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- Peter Kinder resigns federal agency post, concludes position unnecessary and waste of tax dollars (6/16/18)2
- Stormy Daniels to visit East Cape Girardeau (6/13/18)20
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- Cape man charged with stabbing, killing dog for revenge (6/8/18)9
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- A community rallies behind Honorable Young Men's Club (6/16/18)
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Iraqi Kurds head to hills with war deadline looming
IRBIL, Iraq -- The merchant bolted the security gate on his shoe shop, loaded the last of his stock into a truck and watched the traffic Tuesday head out of town and into the hills.
"I'm leaving, too," said Abdul Hurriani after closing his store at the base of Irbil's ancient citadel. "Soon this will be a ghost town."
Apparently jolted into action by Washington's ultimatum to Saddam Hussein, Iraqi Kurds raced to put distance between themselves and the coming war.
In road-weary taxis, pickup trucks -- basically anything that would roll -- they left key cities for mountain villages seen as potential sanctuaries if Iraq retaliates against the Kurd's Western-protected enclave.
Traffic stalled on the single-lane highway north of Irbil, the seat of the Kurds' self-rule administration and home to about 500,000 people. A herd of goats plodded along faster than the exodus at one point.
Luggage swayed on car roofs. Some vehicles broke down with Irbil still in sight.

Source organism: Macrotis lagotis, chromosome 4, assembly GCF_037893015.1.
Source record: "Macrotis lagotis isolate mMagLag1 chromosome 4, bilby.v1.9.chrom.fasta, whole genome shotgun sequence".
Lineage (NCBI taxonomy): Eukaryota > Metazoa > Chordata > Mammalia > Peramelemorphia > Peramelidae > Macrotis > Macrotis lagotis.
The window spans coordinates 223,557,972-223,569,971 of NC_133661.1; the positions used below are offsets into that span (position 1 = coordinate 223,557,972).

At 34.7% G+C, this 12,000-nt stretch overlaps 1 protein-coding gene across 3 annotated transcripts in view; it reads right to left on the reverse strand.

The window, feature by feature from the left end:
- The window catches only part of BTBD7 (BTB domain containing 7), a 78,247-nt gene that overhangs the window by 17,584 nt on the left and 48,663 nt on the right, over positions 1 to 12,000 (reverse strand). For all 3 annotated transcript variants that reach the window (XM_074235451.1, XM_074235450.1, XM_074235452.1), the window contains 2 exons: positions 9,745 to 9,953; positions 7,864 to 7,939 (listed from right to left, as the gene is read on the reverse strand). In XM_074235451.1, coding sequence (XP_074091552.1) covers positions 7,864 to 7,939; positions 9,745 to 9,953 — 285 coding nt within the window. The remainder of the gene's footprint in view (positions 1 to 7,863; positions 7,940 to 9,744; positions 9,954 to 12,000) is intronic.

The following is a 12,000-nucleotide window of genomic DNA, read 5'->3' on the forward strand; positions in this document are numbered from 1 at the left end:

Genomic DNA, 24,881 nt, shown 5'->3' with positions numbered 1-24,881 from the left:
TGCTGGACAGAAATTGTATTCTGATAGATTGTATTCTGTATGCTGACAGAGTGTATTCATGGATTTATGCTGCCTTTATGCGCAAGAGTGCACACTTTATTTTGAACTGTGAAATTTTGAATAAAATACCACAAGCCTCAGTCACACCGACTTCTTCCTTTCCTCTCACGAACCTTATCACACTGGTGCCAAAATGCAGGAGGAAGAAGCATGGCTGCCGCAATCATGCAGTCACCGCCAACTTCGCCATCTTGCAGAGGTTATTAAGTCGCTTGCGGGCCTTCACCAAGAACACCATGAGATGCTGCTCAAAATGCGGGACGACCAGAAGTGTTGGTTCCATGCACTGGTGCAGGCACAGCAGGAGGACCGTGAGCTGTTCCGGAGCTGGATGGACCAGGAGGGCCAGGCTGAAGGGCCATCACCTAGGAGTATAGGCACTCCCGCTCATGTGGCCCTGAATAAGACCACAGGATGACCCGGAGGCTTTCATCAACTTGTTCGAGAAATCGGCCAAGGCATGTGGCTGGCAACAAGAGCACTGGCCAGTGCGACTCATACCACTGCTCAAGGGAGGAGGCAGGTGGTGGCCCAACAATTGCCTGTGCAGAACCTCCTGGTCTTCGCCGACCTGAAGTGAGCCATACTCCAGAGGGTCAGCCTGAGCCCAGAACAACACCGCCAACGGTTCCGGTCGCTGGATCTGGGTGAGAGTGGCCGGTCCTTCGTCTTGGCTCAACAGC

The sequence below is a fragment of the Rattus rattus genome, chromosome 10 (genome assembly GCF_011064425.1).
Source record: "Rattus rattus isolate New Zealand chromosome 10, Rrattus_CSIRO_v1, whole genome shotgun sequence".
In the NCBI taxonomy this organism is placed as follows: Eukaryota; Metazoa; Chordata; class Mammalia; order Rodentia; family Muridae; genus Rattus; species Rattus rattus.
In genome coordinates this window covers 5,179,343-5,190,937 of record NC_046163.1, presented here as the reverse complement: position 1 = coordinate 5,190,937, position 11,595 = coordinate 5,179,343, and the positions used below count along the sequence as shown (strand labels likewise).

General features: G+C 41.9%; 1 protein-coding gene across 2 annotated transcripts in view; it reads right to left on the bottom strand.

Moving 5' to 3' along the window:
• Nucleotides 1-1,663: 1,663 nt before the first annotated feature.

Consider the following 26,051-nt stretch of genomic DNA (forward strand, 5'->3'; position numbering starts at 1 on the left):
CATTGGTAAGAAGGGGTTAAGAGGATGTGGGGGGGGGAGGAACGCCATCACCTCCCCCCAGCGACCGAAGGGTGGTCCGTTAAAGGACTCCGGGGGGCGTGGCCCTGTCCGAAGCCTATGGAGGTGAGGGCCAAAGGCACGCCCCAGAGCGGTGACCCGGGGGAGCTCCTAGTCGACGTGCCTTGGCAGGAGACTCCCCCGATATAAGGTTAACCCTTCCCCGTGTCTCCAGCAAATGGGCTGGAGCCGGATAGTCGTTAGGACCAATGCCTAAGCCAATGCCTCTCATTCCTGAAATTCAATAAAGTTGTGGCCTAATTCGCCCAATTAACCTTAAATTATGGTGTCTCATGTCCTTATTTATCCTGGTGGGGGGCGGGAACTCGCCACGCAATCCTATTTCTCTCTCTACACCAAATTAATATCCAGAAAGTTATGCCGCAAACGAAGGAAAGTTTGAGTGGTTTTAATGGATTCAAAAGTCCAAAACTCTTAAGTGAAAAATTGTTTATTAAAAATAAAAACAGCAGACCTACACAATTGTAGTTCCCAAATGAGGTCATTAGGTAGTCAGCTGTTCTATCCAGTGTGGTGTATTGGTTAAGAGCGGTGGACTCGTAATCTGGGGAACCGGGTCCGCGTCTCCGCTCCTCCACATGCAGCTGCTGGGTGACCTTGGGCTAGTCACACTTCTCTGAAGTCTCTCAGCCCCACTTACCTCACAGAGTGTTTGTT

Sarhan Abdul Kareem had been here before: a similar crawl out of Irbil just before the 1991 Gulf War.
"Only that time we were more scared," said Kareem, squeezed into a van along with 20 other relatives. "We don't think Saddam will attack us in this war, but you can't blame us for being nervous after what we've been through."
'We just feel safer'
Kurds know the deadly power of Saddam's regime.
In the late 1980s, Saddam opened a massive campaign against the Kurds that left tens of thousands of people dead or displaced, including an estimated 5,000 victims of a 1988 poison gas attack on Halabja. Saddam's forces returned to crush a Kurdish uprising after the Gulf War, leading the United States and allies to pledge protection for a Kurdish safe haven in northern Iraq.
"We just feel safer away from the cities. We can at least sleep a bit easier," said Sabah Abdullah, who wedged 12 people and their luggage into his Toyota pickup.
Atta Ahmed planned to take his family to a friend's house in a village near the Turkish border, then turn around and head back to Irbil to join other Kurdish militiamen.
"I am a fighter. I can't hide. But I need to know my family is safe," said Ahmed, 40.
On the roadside, Kamal Shoradeh watched helplessly as his truck's radiator boiled over for the second time. Twenty-one people -- relatives and neighbors -- were perched on their belongings in the rear.
"It overheats, I go about 20 kilometers (12 miles) and it does it again," he said. "The trip will take forever this way."
Others were still hunting for rides. At the main taxi station, Kurds bargained and pleaded for a space in cabs heading away from Saddam's territory, which begins about 12 miles south of the city.
"The prices are going up and I just don't have the money," said art student Farhad Mirhan. "I may just have to stay."
Gas prices are also on the rise. Freelance gas dealers charged more than 30 cents a liter -- $1.14 a gallon, nearly triple the price earlier in the week. The other option was waiting in a more than mile-long line for gas at the subsidized price of about 8 cents a liter, or 30 cents a gallon.
Many stores closed and owners stashed their merchandise in places considered safe.
"One bomb and I'm wiped out," said clothes store owner Ahmed Mohammad as he pulled jeans off a mannequin. "Why take the risk?"
Hamid Miran, a member of the Kurdish parliament, did not join the flight.
"I'm too old and too proud to run from Saddam," he said.
He planned to stay at home and try to figure out how to use the old gas mask he purchased in the bazaar.